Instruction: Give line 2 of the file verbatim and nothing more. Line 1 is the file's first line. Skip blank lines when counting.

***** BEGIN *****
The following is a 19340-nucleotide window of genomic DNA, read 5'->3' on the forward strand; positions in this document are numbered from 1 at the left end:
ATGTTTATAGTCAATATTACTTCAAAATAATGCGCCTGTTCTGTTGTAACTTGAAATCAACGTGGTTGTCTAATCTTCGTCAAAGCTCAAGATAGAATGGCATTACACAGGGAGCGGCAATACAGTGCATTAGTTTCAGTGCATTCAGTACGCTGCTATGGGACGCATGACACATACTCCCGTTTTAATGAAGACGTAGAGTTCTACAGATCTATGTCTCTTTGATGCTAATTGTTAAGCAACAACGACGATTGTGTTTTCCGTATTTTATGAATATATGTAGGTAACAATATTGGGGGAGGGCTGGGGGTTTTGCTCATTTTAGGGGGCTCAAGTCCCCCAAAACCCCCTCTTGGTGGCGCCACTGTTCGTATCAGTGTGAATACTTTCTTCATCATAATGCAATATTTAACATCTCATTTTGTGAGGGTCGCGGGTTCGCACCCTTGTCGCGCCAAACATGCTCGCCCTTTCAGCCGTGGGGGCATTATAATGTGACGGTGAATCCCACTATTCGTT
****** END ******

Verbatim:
ATGTTTATAGTCAATATTACTTCAAAATAATGCGCCTGTTCTGTTGTAACTTGAAATCAACGTGGTTGTCTAATCTTCGTCAAAGCTCAAGATAGAATGGCATTACACAGGGAGCGGCAATACAGTGCATTAGTTTCAGTGCATTCAGTACGCTGCTATGGGACGCATGACACATACTCCCGTTTTAATGAAGACGTAGAGTTCTACAGATCTATGTCTCTTTGATGCTAATTGTTAAGCAACAACGACGATTGTGTTTTCCGTATTTTATGAATATATGTAGGTAACAATATTGGGGGAGGGCTGGGGGTTTTGCTCATTTTAGGGGGCTCAAGTCCCCCAAAACCCCCTCTTGGTGGCGCCACTGTTCGTATCAGTGTGAATACTTTCTTCATCATAATGCAATATTTAACATCTCATTTTGTGAGGGTCGCGGGTTCGCACCCTTGTCGCGCCAAACATGCTCGCCCTTTCAGCCGTGGGGGCATTATAATGTGACGGTGAATCCCACTATTCGTT